Arthroscopy (Keyhole Surgery) Of The Ankle And Foot


Arthroscopic surgery is sometimes referred to as “keyhole surgery” as it is performed through very small incisions. The joint is visualised using a small (2.7mm, 2.3mm or 1.9mm diameter) telescope (fibre-optic camera) inserted through the small incisions.

Dr Lam can visualise the joint on a high definition screen. Specialised miniature instruments are then introduced into the joint through the other keyhole incision. The major advantages of arthroscopic surgery are that it is associated with a faster recovery due to less pain and earlier mobilisation of the ankle than after conventional open surgery. This is possible due to less damage to the surrounding skin, ligaments and tendons.

Arthroscopy allows direct visualisation of the joint surface. The surgery is performed as a day surgery procedure.

Ankle Arthroscopy

Ankle arthroscopy is the technique of choice for treatment of

  • joint surface damage (chondral or osteochondral lesions)
  • painful ankle spurs (treatment of footballer’s ankle)
  • joint inflammation (synovitis) after an ankle sprain
  • loose bodies

Subtalar Arthroscopy

Subtalar arthroscopy is most commonly performed for posterior ankle impingement from an os trigonum bone.

Metatarsophalangeal Joint Arthroscopy

(Mainly of the big toe and 2nd toe). This is the technique of choice for treatment of joint surface damage (chondral or osteochondral lesions) and loose bodies. The arthroscopy is performed using a 1.9mm diameter telescope.

The operation is done through 2 small incisions (portals) approximately 5mm long over the appropriate joint. An arthroscope (telescope to look into the ankle joint) is used. Local anaesthetic is injected into the joint and around the portals. This usually provides good pain relief for up to 12 hours after the operation. Some patients notice an increase in pain after the local anaesthetic wears off, however this is usually relieved by tablets by mouth. At the end of surgery, a bulky dressing is applied. This should remain in place for 5 days. During this time the dressing should be kept dry.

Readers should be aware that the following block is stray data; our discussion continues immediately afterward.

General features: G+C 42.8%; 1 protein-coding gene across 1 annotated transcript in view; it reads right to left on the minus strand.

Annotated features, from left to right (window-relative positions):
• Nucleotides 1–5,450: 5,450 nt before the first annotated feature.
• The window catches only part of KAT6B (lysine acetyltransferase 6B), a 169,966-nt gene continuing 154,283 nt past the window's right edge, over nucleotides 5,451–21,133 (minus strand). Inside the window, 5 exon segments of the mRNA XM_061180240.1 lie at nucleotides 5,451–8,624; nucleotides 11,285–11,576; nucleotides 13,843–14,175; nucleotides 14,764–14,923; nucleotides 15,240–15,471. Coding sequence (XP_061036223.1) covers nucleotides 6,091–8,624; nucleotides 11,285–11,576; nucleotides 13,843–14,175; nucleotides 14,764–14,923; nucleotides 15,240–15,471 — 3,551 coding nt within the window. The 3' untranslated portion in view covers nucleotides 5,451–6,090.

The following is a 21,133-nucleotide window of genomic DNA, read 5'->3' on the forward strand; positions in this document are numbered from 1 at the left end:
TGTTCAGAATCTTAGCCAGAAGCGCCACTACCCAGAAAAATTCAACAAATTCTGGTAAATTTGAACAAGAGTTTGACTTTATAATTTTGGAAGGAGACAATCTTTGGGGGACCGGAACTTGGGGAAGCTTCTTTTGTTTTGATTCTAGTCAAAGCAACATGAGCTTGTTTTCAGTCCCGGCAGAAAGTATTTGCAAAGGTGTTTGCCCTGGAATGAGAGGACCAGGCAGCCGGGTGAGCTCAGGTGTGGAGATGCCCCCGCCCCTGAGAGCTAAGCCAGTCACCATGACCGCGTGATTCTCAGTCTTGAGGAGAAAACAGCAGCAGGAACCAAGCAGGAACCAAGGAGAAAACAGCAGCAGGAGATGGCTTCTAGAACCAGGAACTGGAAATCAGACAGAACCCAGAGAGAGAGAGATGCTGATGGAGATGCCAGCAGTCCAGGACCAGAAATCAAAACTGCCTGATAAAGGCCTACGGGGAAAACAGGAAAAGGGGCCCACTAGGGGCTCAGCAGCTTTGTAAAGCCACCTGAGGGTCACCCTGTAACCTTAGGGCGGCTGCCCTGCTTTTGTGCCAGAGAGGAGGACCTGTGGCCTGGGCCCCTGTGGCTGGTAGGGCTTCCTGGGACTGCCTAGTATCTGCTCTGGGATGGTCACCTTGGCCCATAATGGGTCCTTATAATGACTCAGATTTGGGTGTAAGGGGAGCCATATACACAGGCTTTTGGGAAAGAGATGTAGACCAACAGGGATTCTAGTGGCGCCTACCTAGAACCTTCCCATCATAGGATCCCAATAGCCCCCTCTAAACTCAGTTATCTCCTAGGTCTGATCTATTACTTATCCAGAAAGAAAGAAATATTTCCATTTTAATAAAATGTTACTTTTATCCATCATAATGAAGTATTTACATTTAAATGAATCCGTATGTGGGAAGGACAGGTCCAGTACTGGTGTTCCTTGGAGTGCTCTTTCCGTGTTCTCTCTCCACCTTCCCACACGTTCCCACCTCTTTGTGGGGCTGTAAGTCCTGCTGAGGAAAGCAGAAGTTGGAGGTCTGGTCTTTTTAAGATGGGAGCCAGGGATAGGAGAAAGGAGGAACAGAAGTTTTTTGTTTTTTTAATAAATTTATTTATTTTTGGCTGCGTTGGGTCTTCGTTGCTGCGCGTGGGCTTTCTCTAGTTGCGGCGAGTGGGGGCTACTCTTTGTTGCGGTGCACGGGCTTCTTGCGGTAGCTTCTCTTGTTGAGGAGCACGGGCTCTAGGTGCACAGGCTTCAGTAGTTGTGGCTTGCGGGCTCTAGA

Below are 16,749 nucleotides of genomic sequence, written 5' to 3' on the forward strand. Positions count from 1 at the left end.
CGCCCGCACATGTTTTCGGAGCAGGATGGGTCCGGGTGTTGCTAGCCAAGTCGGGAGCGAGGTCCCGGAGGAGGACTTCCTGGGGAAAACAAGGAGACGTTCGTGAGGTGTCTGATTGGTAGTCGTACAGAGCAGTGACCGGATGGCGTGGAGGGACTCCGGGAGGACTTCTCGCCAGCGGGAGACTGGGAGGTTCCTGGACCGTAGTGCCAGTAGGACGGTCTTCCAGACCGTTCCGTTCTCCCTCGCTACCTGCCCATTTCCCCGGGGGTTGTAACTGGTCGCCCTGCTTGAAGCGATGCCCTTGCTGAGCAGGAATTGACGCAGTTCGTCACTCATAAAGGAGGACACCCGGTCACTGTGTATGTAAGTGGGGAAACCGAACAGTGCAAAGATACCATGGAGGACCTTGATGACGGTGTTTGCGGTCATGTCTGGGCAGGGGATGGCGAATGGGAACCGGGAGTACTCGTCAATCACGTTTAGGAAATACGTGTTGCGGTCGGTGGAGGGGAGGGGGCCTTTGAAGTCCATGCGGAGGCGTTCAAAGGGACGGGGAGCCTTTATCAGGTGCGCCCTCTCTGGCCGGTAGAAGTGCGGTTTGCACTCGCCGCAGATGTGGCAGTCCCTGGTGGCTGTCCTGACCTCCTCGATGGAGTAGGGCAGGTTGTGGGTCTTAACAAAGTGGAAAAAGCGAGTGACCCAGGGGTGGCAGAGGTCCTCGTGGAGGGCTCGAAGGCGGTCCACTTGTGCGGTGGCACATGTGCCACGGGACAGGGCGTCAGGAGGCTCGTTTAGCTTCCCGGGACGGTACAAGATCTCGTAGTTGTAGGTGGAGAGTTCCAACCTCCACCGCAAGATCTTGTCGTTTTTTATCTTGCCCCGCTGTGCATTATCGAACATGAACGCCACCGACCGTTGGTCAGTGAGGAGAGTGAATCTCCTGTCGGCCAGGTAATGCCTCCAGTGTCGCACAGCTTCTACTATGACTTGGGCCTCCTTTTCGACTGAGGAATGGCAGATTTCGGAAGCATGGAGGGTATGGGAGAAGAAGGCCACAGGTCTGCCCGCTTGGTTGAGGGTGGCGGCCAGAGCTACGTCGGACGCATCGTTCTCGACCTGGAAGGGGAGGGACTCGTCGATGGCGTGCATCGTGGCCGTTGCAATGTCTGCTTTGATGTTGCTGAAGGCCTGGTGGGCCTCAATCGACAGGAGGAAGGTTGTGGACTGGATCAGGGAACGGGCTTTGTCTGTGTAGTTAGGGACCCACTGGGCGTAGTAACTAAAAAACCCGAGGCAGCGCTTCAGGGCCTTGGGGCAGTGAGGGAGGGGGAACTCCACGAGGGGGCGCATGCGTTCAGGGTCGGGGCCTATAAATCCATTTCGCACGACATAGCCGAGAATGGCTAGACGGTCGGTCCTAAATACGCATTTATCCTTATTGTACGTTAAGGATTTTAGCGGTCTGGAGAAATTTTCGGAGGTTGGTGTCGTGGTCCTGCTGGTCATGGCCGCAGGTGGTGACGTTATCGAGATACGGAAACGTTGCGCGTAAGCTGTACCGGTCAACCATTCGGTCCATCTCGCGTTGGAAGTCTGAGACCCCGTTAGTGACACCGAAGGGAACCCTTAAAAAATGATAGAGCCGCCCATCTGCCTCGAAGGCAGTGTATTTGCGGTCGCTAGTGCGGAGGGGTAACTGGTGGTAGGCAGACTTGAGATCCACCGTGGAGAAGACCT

Physiotherapy exercises commence 1-2 weeks after the operation. A physiotherapy protocol is provided for the patient’s physiotherapist. Dr Lam reviews patients 2 weeks after the surgery.

The patient may weight bear as tolerated after the operation. Crutches are recommended for a few days after the operation until the patient is comfortable walking. Return to work and sport will depend on the type and severity of the joint problem that is being treated and the type of work and sport involved. Dr Lam is able to provide an indication of the expected return to work and sport prior to surgery.

Any surgical or invasive procedure carries risks. The information provided here is for general educational purposes only.

For specific advice regarding ankle or foot arthroscopy for your condition, please book an appointment with Dr Peter Lam on  (02) 9884 9499.

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